Funding for most federal Bay-related programs will remain relatively stable for the coming year under the $388 billion spending bill approved by Congress in November.

The funding includes $2 million for the National Oceanic and Atmospheric Administration to continue research on the possible introduction of the nonnative oyster, Crassostrea ariakensis, into the Bay. It also includes $8 million in new funding, proposed in the Bush administration’s budget, to support innovative programs to control nutrient runoff in the watershed.

But Congress also slashed funding in the EPA’s State Revolving Loan Fund, which pays for infrastructure improvements such as wastewater treatment plant upgrades, by $250 million, to $1.1 billion next year. The cut will mean a loss of $22 million in the coming year to Maryland, Virginia, Pennsylvania and the District of Columbia, said Charlie Stek, an aide to Sen Paul Sarbanes, D-MD.

Most other programs were funded at similar levels to last year, except for a 0.8 percent across the board cut needed to stay within spending caps. Other highlights, according to figures released by Sens. Barbara Mikulski and Sarbanes, include:

  • The EPA Chesapeake Bay Program Office will receive $20.7 million to coordinate and fund Bay restoration efforts.
  • The Small Watershed Grants Program, which supports locally based restoration efforts, will get $1.984 million.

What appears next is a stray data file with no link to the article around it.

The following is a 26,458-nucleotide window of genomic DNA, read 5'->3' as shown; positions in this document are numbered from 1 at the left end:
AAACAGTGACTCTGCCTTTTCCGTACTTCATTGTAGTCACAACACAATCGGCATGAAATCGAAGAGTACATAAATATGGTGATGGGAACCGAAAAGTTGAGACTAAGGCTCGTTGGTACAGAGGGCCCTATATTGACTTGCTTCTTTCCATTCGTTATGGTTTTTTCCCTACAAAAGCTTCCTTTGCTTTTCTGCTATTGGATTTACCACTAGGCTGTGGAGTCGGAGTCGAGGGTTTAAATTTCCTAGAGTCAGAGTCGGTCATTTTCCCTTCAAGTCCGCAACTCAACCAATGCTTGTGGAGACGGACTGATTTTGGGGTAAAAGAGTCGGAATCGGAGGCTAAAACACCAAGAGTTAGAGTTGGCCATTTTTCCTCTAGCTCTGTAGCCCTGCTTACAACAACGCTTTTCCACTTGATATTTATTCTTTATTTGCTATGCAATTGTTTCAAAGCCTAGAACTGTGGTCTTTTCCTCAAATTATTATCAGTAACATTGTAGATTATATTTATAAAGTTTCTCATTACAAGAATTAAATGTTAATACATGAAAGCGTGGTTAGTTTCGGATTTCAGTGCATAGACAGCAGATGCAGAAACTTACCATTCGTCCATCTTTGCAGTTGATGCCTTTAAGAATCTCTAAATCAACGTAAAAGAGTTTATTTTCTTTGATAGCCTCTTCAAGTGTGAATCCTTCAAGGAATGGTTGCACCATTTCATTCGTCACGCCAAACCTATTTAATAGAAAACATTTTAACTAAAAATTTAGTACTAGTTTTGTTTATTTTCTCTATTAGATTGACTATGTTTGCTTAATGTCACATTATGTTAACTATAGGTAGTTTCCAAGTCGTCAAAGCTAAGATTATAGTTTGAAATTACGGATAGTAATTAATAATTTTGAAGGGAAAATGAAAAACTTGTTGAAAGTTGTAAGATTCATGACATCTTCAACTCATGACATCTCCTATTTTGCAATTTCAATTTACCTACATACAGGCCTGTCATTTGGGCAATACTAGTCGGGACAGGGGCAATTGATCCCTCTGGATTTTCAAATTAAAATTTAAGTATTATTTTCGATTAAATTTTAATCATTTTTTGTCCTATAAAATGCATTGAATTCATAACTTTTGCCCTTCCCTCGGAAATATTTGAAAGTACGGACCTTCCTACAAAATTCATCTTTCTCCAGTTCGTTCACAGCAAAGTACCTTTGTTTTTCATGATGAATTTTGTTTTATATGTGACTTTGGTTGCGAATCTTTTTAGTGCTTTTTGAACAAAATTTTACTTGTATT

• NOAA will get $4 million to restore oyster habitat and and plant disease-free oysters in Maryland and Virginia waters.
  • The Army Corps of Engineers will get $2.976 million to continue oyster reef construction Baywide.
  • The Blue Crab Advanced Research Consortium will get $2.18 million to continue the hatchery production and release of juvenile blue crabs into the environment.
  • The NOAA Chesapeake Bay Watershed Education and Training (B-WET) program will get $2.48 million. This program involves students in the stewardship of Bay resources.
  • The NOAA Chesapeake Bay Office will get $3.47 million to support fish and crab research and monitoring, the Coastal Prediction Center, submerged aquatic vegetation research grants, living resource response to toxic contamination, ecosystem modeling and community watershed restoration grants.
  • The Oxford Cooperative Laboratory will get $4.46 million to research blue crab health, invasive species monitoring and finfish pathology, and for cooperative research with academic institutions for developing environmental indicators of Bay health.
  • The National Park Service Gateways and Watertrails Program, which highlights the Bay’s natural and cultural resources, will get $2.48 million.
  • $15 million will support the restoration of Poplar Island as a site for the beneficial use of dredged materials